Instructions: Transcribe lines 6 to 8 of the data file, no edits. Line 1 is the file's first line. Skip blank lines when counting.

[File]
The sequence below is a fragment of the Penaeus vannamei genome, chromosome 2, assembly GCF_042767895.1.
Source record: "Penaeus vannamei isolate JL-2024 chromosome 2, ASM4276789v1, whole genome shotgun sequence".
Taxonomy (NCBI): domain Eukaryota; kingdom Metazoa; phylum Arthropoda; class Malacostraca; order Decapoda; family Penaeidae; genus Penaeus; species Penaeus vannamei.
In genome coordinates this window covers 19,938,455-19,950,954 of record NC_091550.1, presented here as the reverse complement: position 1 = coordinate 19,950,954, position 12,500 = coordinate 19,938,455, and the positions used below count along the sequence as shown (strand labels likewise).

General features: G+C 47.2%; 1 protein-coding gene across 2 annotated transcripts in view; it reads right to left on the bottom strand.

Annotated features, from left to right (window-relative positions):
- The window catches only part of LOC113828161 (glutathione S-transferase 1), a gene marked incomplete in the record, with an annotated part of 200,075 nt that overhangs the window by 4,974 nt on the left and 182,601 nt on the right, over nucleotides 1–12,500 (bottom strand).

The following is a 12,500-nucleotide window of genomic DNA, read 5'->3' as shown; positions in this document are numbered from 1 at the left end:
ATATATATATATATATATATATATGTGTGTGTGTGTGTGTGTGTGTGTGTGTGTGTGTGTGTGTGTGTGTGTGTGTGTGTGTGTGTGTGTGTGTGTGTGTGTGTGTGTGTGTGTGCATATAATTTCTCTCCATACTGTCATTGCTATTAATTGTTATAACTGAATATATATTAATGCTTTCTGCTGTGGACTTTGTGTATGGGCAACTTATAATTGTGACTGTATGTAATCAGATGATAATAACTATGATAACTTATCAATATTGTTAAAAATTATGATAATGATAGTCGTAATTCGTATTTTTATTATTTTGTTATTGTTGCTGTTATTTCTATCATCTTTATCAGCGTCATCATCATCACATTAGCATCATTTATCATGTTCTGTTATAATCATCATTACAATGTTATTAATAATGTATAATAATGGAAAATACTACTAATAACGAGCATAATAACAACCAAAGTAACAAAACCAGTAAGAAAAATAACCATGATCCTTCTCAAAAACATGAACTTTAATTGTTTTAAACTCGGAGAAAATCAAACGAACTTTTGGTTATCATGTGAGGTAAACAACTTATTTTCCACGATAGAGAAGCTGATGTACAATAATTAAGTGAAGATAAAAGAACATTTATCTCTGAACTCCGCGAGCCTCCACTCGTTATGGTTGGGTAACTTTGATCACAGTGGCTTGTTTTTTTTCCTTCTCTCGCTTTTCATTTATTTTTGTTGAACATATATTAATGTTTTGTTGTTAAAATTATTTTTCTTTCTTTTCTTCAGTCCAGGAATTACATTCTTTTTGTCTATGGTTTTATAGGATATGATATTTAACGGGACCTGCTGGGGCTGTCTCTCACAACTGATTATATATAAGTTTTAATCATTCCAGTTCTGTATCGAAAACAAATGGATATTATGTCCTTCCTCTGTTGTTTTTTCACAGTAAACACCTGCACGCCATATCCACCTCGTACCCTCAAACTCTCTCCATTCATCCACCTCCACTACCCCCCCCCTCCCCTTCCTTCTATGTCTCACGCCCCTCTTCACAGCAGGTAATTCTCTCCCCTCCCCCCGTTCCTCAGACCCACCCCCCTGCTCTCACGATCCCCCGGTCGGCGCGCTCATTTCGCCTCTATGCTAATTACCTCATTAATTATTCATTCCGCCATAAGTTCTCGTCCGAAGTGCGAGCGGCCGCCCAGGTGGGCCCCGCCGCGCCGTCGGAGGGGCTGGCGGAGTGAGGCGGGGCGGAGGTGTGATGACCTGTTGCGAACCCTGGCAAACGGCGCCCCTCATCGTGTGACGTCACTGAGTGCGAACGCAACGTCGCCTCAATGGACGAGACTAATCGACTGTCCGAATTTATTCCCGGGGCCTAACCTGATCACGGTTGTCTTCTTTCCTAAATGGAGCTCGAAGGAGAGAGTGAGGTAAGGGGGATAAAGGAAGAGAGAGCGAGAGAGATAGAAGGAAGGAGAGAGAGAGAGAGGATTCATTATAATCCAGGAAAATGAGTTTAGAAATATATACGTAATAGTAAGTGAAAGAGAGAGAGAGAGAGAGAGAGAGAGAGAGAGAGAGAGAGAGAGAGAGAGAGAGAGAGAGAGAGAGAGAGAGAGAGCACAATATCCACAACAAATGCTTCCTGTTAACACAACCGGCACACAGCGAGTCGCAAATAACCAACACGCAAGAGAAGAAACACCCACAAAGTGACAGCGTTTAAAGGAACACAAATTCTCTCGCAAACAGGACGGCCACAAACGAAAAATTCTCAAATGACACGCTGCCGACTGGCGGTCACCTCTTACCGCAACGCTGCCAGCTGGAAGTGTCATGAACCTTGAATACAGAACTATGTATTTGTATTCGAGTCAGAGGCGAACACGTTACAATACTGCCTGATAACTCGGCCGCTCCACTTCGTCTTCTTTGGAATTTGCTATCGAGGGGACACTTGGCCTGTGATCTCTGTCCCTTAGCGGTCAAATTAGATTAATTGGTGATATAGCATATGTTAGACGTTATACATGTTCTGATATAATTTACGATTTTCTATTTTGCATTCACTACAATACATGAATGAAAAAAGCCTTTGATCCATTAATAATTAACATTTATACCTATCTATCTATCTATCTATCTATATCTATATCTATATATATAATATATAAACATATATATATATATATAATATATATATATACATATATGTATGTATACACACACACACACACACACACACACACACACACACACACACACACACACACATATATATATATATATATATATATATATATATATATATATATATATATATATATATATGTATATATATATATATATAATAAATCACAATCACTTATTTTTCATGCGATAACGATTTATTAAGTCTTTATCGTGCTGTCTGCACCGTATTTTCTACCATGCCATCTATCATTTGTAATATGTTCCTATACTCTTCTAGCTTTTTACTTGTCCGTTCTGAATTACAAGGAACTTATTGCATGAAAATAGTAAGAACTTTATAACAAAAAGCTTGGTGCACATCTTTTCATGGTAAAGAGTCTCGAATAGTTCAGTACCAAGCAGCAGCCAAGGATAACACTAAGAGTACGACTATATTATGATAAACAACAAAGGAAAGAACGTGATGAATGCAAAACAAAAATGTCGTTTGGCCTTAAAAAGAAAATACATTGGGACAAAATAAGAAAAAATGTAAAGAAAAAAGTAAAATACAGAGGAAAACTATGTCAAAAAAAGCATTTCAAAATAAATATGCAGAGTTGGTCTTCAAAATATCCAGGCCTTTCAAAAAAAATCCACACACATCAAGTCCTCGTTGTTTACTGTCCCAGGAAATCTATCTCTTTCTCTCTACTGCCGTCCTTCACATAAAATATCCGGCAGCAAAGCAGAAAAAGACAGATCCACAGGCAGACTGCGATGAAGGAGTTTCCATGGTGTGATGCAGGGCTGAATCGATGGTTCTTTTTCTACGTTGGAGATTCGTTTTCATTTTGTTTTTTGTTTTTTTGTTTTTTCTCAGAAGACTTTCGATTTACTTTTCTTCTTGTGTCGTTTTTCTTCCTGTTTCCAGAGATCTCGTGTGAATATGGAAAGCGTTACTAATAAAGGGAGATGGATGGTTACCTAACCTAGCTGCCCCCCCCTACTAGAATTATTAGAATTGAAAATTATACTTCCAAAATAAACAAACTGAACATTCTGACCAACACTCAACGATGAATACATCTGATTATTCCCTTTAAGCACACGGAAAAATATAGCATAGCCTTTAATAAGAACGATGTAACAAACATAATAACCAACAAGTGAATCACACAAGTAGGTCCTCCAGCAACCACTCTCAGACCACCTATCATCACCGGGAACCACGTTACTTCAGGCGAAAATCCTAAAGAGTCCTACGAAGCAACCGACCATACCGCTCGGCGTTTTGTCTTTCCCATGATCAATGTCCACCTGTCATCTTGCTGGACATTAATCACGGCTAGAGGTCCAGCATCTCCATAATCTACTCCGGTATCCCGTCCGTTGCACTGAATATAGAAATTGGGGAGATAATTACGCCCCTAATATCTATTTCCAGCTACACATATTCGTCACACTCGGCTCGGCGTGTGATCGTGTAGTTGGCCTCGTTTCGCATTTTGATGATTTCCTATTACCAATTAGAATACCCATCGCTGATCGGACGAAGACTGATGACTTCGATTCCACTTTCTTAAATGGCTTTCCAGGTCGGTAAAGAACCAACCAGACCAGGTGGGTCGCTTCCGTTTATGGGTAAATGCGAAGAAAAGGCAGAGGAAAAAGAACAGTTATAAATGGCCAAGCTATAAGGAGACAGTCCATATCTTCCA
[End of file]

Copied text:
Annotated features, from left to right (window-relative positions):
- The window catches only part of LOC113828161 (glutathione S-transferase 1), a gene marked incomplete in the record, with an annotated part of 200,075 nt that overhangs the window by 4,974 nt on the left and 182,601 nt on the right, over nucleotides 1–12,500 (bottom strand).

The following is a 12,500-nucleotide window of genomic DNA, read 5'->3' as shown; positions in this document are numbered from 1 at the left end: